And if you put something really big, like a grandfather clock in the middle of the room of that wall, everything sinks to the big pendulum. There’s a word for that. It’s called coherence. And I learned about coherence from Dr. Alan Watkins, who took the UK rowing team from unremarkable to Olympic medalists. And he says that coherence is that state where elements are in harmony with one another. And it’s important for us to know this because human beings have a pendulum and it’s our heart. And I know it sounds so woman fuzzy to say it, but actually the pure chemical of our heart, our hearts rowing off electromagnetic energy every second. And it comes alive through our voice. It comes alive through our body stance. It comes to life through what we’re seeing. And if you can control that pendulum and know that you are the big pendulum in the room for everyone to sync up with, then you can use that power to take folks on a journey.

And you need to know this because sometimes when you’re facilitating, you need to adjust your style. I’ll tell you a story. When we came back from winter break, I had spent the whole winter break indulging in holiday cookies. I was really happy. I was indoors, I could bake. There was just too many cookies. I enjoyed them. And I come into a meeting and I’m facing two VPs. One who was almost finished with the whole 30, which is a completely clean meal plan and another who has spent the whole break doing meditation and yoga and spas. So we’re in that meeting and it’s slipping from me. There’s nothing I can do to facilitate and what’s happening. It’s because my heart was so full of sugar and carbs. I couldn’t be the strongest heart in the room. So I had to adjust my style. I actually had to stand up.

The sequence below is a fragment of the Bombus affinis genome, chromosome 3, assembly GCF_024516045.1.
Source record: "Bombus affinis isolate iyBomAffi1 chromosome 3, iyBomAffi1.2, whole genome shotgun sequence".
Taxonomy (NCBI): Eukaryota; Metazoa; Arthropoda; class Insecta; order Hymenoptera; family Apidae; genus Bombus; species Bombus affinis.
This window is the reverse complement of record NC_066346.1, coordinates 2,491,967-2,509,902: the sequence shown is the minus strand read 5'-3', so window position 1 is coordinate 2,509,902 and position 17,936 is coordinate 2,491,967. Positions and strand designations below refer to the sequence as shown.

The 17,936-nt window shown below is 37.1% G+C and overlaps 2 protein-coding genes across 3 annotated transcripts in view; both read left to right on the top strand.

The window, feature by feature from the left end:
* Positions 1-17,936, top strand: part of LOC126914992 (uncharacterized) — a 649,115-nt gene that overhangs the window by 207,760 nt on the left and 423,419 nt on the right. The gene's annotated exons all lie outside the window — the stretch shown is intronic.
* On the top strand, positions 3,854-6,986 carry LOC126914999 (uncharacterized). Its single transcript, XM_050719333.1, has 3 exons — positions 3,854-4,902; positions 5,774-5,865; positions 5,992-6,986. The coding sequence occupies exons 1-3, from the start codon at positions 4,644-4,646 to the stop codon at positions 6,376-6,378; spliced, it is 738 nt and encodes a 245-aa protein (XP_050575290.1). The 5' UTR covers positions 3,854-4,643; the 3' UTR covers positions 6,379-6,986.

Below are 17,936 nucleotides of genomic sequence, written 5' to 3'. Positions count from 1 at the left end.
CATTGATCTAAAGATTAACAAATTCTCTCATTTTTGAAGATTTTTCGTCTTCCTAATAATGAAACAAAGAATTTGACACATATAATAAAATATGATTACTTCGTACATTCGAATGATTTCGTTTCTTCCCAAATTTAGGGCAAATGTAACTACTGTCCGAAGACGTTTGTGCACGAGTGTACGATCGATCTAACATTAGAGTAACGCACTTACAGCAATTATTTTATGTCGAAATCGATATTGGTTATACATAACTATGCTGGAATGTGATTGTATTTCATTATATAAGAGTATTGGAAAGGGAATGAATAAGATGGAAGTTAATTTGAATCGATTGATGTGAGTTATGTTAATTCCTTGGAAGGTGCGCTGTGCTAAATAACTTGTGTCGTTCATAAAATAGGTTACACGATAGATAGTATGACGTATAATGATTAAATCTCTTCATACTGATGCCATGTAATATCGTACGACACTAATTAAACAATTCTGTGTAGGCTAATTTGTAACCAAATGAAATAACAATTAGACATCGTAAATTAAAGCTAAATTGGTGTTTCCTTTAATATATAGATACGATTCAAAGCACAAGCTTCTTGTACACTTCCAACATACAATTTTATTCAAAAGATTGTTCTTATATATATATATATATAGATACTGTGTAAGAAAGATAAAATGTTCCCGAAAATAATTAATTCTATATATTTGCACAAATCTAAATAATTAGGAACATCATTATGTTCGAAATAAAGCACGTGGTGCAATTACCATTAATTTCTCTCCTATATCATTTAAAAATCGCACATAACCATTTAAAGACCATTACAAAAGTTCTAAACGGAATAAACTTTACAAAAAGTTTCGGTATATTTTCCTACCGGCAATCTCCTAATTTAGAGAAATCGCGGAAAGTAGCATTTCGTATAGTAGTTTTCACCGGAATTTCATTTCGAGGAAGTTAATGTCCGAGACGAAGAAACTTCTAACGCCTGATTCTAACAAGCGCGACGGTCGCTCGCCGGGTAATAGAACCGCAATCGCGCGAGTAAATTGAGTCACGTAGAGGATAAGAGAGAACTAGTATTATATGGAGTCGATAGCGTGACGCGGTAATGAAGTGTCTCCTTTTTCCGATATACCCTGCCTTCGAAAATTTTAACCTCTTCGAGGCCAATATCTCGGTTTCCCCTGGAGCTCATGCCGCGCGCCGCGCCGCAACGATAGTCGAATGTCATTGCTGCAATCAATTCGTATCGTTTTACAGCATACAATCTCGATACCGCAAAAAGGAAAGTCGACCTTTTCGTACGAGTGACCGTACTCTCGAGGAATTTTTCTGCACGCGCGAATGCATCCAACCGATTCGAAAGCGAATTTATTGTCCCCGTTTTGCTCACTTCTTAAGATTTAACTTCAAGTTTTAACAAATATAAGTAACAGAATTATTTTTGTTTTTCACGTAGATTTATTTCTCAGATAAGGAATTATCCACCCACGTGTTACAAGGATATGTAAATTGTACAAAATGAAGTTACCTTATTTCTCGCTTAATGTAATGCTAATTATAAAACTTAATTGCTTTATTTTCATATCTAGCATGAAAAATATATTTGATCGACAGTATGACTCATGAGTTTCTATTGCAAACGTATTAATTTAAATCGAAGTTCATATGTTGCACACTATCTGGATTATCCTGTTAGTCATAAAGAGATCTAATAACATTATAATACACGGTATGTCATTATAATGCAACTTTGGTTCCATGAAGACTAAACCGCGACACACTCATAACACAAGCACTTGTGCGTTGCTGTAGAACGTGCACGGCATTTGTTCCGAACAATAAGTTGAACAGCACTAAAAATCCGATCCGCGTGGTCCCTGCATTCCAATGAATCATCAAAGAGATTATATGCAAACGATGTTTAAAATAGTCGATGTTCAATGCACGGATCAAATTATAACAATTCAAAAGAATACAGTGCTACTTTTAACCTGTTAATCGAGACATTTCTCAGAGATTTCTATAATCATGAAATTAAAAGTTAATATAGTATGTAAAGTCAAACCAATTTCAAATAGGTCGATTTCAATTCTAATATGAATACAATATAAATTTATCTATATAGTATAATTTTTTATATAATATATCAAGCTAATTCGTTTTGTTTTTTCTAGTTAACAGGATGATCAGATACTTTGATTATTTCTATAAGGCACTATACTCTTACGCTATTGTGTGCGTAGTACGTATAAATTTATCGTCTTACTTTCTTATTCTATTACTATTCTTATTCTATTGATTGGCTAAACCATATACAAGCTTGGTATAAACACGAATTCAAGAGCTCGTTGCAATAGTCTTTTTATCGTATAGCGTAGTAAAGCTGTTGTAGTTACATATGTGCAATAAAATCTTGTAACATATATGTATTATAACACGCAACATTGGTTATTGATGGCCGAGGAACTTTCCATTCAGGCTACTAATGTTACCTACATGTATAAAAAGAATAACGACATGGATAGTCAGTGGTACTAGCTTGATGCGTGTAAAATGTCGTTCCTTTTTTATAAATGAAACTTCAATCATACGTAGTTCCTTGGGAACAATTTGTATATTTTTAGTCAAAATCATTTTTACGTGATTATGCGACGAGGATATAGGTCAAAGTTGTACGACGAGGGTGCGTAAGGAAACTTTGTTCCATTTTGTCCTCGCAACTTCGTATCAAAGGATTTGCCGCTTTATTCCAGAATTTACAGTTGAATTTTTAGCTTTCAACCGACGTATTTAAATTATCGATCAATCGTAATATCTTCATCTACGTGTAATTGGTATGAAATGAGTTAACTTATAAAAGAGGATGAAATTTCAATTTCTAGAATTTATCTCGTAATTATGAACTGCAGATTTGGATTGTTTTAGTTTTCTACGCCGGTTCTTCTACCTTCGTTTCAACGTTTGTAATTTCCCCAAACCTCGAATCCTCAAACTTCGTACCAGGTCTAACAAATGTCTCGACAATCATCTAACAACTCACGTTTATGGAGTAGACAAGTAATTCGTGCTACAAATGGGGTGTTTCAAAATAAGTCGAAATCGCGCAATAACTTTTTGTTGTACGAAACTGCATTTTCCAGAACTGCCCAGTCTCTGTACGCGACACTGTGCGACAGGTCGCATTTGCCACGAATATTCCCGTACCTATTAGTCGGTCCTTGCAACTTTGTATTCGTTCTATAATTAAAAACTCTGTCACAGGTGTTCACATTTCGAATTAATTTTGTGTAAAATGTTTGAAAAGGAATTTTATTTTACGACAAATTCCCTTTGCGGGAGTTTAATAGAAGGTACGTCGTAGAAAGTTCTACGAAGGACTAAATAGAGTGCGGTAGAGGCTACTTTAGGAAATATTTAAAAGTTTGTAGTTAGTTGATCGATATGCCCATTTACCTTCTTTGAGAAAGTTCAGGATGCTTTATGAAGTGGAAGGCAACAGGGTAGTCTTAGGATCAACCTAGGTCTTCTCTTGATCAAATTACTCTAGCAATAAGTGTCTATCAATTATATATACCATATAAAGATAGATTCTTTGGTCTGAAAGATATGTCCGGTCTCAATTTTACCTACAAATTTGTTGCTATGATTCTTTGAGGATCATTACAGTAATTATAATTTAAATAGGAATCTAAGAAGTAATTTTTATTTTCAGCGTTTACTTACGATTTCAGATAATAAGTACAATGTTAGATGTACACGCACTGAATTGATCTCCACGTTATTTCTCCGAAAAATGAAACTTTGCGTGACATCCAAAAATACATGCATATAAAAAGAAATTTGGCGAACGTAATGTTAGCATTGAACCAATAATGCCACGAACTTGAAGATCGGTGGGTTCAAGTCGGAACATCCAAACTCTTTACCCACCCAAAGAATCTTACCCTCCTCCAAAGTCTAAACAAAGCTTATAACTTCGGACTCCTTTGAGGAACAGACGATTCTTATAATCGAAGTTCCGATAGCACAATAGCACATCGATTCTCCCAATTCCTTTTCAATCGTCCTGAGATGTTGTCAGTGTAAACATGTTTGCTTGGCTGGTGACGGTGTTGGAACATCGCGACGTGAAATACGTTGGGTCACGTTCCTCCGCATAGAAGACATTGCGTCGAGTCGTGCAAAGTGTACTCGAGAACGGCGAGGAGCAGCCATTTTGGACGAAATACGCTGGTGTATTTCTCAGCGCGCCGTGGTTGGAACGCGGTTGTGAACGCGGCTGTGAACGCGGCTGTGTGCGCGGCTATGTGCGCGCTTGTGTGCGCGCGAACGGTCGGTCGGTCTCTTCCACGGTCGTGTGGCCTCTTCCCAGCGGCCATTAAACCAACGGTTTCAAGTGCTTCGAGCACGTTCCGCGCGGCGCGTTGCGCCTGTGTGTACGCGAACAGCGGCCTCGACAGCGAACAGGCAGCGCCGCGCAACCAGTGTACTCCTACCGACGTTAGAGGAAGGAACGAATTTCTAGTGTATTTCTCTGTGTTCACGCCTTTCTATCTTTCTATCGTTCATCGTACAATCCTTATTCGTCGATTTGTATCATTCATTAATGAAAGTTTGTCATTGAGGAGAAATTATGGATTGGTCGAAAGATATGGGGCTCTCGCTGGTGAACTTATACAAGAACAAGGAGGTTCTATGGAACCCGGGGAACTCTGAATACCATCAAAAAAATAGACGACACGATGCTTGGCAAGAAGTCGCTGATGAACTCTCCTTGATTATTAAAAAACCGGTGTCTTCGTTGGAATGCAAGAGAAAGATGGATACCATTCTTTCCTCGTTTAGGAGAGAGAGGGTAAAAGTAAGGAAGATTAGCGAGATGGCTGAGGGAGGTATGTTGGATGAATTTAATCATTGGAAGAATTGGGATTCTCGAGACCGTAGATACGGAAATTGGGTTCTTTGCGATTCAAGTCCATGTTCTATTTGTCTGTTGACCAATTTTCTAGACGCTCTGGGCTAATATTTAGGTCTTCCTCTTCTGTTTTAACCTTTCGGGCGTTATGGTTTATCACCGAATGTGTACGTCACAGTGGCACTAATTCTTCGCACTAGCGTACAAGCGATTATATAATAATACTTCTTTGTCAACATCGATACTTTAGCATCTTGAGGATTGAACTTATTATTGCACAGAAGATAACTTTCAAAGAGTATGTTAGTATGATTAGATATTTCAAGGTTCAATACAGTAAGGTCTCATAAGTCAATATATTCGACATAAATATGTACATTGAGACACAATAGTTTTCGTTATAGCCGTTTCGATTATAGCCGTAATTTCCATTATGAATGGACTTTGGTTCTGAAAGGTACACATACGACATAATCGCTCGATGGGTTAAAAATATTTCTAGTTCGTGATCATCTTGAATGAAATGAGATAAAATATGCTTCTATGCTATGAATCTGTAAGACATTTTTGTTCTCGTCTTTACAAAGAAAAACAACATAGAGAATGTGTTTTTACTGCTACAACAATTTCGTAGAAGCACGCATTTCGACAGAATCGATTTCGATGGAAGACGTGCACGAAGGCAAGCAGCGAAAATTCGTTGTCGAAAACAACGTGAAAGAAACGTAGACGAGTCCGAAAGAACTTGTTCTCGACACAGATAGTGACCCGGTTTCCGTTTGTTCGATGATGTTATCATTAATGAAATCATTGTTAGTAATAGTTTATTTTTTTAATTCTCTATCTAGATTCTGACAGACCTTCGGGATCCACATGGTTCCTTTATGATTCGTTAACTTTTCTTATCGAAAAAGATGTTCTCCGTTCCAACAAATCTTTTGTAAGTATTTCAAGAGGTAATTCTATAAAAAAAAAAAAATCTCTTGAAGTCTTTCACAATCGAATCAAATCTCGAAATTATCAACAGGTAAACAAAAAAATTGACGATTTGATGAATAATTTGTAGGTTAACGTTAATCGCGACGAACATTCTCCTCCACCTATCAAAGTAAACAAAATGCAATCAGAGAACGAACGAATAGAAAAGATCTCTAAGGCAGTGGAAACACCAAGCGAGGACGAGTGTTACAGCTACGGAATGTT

So that way I could take control of the room because otherwise I would’ve been like, Oh, please try and to get in there. And we all know how that feels. It’s miserable to try to get into a room where you’re not the biggest pendulum in the room. So you do this because you’re actually going to take your team on a journey. And really when folks are coming into a meeting, they want to come out with an outcome that they couldn’t have done by themselves, that they couldn’t have gotten to otherwise without being in that session. And what you want to trigger through yourself is something called the flow state. And I’m going to say slow is that one state where you’re in the pocket, you’re in the zone and ideas come rushing to you. The best creative answers just emerged from your body. You just make connections that you couldn’t have made.